Under Peter Mogila, who became the metropolitan for Kiev in 1632, the Church at Kiev was re-incorporated within the Moscow Patriarchate. Mogila also began a school at Kiev that eventually became the first college in Russia in 1635. As Kiev was strongly influenced by Poland, the school began using Latin as the official language for learning, borrowing the curriculum and books from Jesuit schools. Peter Mogila’s Orthodox Confession demonstrated the Roman Catholic influence.20 When books from Kiev were used in Moscow and elsewhere in the north, it fostered confusion and more division.

Separation of Church and State

The reform spirit that began with Maximus the Greek continued with the Russian Patriarch of Moscow–Nikon. Called, “Maximus’ most genuine spiritual descendant,”21 Nikon worked to bring the Russian liturgy closer in line with the Greek (1654). While the civil authority enforced many of his reforms,22 it led to the split of the ‘Old Believers’ who wanted to retain the traditional Russian forms. Millions of the ‘Old Believers’ were exiled or persecuted by the state.

While claiming full independence for the Church, Nikon was more than willing to use the state’s influence to further his Reform goals for the Church. The concept of church and state cooperation was built upon the Justinian concept of symphonia.23 Simply put, both church and state were independent yet acted in agreement. But his efforts and the later reaction of the state ended the traditional role of church and state;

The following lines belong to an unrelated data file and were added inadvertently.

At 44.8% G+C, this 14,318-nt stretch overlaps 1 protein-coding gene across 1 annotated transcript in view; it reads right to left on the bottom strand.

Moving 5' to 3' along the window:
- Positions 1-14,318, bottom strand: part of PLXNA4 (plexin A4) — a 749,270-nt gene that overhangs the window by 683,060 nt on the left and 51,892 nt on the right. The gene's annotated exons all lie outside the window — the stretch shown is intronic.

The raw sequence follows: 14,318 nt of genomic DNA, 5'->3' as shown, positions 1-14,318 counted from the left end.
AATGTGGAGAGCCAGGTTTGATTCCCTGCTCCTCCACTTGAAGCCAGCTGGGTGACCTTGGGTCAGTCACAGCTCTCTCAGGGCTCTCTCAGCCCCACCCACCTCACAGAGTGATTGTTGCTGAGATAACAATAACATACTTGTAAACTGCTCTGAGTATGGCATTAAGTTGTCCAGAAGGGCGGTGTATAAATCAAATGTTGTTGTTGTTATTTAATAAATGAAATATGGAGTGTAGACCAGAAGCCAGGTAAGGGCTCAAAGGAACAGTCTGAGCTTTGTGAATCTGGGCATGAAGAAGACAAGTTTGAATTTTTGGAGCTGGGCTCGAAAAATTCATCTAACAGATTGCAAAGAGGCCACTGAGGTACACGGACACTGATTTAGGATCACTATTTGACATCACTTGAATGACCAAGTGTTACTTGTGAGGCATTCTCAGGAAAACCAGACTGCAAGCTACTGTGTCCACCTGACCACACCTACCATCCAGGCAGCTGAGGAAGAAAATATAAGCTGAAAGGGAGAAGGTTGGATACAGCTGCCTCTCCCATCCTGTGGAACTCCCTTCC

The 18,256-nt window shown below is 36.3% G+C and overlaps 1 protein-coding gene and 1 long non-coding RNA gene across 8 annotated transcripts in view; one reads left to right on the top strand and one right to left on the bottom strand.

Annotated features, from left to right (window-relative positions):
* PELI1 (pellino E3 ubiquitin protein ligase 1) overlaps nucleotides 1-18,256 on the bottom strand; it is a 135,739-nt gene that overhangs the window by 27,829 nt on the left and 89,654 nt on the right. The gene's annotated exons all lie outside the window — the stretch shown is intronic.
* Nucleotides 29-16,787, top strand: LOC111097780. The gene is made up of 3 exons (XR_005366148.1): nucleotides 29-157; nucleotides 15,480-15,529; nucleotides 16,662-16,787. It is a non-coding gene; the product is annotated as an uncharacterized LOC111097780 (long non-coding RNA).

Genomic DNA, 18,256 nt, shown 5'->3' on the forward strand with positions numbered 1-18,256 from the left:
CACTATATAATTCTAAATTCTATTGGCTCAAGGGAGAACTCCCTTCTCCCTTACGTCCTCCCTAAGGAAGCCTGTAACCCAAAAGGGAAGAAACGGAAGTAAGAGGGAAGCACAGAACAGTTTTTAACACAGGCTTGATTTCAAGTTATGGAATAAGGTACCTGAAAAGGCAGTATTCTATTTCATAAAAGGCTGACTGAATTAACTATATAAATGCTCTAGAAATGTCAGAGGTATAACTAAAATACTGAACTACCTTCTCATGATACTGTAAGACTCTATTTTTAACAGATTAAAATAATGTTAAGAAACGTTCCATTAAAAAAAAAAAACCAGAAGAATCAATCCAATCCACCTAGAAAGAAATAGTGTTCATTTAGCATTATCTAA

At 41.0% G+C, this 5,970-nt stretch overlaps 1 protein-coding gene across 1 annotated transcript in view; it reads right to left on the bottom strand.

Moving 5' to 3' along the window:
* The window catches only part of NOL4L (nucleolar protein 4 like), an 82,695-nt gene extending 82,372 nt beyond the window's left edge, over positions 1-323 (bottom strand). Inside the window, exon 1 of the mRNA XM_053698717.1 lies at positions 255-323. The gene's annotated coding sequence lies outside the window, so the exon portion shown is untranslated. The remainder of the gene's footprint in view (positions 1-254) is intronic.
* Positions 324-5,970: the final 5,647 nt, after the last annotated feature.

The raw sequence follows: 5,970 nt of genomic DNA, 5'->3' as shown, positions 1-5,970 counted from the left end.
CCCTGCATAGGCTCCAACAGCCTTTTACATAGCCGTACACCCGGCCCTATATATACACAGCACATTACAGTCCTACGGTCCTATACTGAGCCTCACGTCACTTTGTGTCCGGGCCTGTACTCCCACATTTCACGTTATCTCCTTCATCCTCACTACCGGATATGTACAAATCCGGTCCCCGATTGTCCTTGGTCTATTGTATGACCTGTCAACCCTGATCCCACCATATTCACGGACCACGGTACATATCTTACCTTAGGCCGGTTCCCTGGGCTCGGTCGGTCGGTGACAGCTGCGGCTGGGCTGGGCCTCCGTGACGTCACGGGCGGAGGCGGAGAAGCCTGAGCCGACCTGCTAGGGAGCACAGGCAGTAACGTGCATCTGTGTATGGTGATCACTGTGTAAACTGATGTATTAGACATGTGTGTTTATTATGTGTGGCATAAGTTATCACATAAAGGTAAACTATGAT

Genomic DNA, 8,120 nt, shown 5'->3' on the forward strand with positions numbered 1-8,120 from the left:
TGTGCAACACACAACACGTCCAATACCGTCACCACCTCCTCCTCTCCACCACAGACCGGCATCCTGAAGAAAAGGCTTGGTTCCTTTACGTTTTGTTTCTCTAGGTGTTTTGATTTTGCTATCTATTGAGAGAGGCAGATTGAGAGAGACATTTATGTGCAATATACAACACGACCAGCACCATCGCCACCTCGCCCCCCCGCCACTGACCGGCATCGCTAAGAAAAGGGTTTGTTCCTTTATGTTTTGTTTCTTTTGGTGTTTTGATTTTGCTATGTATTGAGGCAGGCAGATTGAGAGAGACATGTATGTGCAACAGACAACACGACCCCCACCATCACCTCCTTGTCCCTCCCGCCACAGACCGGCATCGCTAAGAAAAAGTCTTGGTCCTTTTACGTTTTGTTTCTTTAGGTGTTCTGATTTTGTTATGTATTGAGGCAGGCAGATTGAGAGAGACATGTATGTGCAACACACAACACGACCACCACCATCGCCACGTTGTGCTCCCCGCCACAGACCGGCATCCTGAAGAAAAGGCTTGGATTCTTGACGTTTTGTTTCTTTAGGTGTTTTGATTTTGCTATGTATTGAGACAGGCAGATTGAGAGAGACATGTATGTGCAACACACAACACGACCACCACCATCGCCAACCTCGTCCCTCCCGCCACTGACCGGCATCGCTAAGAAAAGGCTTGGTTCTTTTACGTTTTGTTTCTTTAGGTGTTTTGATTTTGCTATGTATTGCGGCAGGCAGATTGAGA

The crisis came in the middle of the century, under Czar Alexis I (reigned 1645-1676) and Patriarch Nikon. It may be true that Nikon used to overstep his rights, but he was acting still within the traditional Byzantine scheme. Nikon’s deposition and condemnation in 1666, on the contrary, amounted to a departure from this scheme on the part of the state, not without some influence of the new Western conception of the supremacy of the state. Yet, in theory the old Byzantine conception was maintained.24

The Western concept of church and state noted above may have come from Poland as they struggled with the Reformation. Calvinist, Lutheran and other Renaissance and Reform movements made their way into Poland;25 and many began building reform minded schools. Although the Jesuits worked to end their presence, the Lutherian concepts of church and state may have filtered into Moscow. The contrast between the Catholic and the Lutherian views is quite sharp;